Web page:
Guns, Guts, The Senate And The Pope

On any given day, if you squint your eyes and look out toward the horizon, you can see a panoramic picture of the world.

For this day, April 18, I would like to tell you what I see.

I see a world where, if someone actually acts according to their stated beliefs, people seem surprised.

We’re so used to money talking. Ask the flaccid members of the Senate, who voted along party lines against gun control.

When I say “party lines,” I mean skipping the lines at the parties they always attend, in order to pick up money from those who would sell AK-47’s to someone with an IQ below 47.

Why support gun control when you have no guts control?

But today, along came the new Pope to do something unworldly and bizarre, a thing that Senators would laugh at in their private bars and strip clubs.

Pope Francis decided to practice what he preaches.

You know you thought that his “I’m so into poverty” act was just that — an act. Well, today he decided to not give bonuses.

It’s a tradition in Vatican that when a new Pope arrives, one of his first gestures is to hand out money to all the staff.

He’s supposed to shower them with a golden hello.

Pope Francis seems to have thought to himself: “Hold on, I’m the poor-man’s pontiff. I can’t be seen handing around Euros to the bureaus.”

So he didn’t.

The fact that the Vatican is showing something of a loss currently made his decision much easier.

But still, what a touching contrast to the Senate.

Let’s assume that some of them are, at least in a vague sense, representative Americans.


If 90 percent of Americans believe that background checks might be a good idea, you’d imagine that a vaguely similar percentage of the Senate might agree.

You’d also imagine that trees can walk and recite psalms.

The Senate’s members seem to have have precious little interest in what Americans want, feel or believe.

They have far more interest in interest.

But as we watch all this, seemingly powerless, what are we interested in?

Well, we’re very fascinated as to whether Amanda Knox really was reading Harry Potter when her friend Meredith Kercher was having her throat cut.

We’re quite interested to see who planted the bombs in Boston, in a CSI kind of way. Was it an Arab or wasn’t it? We do like our drama.

We’re very moved by the story of Ann Curry and her last days at NBC’s Today Show. Did she jump? Was she pushed? Who pushed her? How high up was she at the time?

And then there’s the new NFL schedule released today.

Who will our teams be playing? Which games will be on TV? How will this affect our fantasy prospects? Will our teams represent us as well as we deserve to be represented?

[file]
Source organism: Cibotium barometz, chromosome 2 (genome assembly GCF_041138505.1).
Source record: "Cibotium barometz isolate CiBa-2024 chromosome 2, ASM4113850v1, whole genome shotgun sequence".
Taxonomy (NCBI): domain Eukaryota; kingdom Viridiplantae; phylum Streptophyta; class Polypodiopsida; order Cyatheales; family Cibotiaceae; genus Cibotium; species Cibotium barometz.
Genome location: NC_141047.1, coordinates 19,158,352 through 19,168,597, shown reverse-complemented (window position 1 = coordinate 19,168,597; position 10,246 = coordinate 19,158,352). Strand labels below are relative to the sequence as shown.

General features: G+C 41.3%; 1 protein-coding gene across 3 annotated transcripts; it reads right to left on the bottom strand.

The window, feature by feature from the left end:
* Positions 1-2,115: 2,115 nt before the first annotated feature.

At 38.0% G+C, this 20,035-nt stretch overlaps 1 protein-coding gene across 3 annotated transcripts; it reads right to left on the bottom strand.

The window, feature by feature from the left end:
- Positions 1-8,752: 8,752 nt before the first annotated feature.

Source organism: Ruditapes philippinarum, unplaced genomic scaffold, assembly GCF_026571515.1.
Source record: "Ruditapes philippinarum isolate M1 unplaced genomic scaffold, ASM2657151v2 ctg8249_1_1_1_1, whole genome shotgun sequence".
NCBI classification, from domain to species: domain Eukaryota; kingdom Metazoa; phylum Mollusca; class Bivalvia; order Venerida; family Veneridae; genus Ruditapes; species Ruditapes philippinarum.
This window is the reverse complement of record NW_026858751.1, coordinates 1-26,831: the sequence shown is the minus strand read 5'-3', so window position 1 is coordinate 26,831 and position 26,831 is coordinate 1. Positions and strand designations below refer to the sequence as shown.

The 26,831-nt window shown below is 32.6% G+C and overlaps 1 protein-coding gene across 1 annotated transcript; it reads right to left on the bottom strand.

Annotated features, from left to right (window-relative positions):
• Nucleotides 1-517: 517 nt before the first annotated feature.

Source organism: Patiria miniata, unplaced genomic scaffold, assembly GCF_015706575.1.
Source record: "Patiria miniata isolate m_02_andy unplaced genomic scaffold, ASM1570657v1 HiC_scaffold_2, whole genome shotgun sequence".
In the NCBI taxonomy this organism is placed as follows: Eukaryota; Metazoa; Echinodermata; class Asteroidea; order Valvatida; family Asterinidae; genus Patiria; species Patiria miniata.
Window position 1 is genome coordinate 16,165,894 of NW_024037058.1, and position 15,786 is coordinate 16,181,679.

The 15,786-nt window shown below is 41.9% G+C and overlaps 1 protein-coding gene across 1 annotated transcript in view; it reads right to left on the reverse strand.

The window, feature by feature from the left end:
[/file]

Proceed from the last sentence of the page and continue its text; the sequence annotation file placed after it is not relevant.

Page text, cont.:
That’s it, isn’t it? Representation.

Everything to which we choose to commit emotion is something that represents us. Our favorite shows, our teams, our friends, our cars, our jobs and our families.

And when our chosen representatives in the public sphere — be they politicians or religious leaders — don’t represent us as we think they should, we complain.

Our complaining, though, has a familiar ring.

We complain at work when our bosses make our lives a misery and when our sandwiches are stale.

We complain when our favorite TV characters are killed off, shelved, voted off or have sudden personality changes.

We complain when our teams lose, our favorite players get traded and our taxes are raised.

It’s never right, is it?

Sometimes, though, we refuse to realize that those we elect are a far truer representation of us than we admit.

Faced with being one of the millionaires in the Senate, bathing in our rituals, privileges and chauffeurs, would we be any different than the ne’er-do-wells who are there now?

Would we compromise, barter, obfuscate and flat-out lie? Don’t we do that so often just to keep the ordinary jobs that we have?

Oh, no. We’re different. We have morals, principles and a deep sense of what’s right and wrong.

But if that was the case, why do we always complain that we can’t change the world?

Why aren’t we more politically active? Why don’t we join together, march and petition?

Why don’t we consistently vote out those who fail us?

Why, instead, do we complain of their rapaciousness, venality and, yes, cowardice?

Could it be that when the pushing and the shoving meet, we are just as cowardly as the people who represent us?

Could it be, in fact, that they are the perfect representation of who we are?

And not just today.


Image: MrChakaMalaka/YouTube Screenshot by Chris Matyszczyk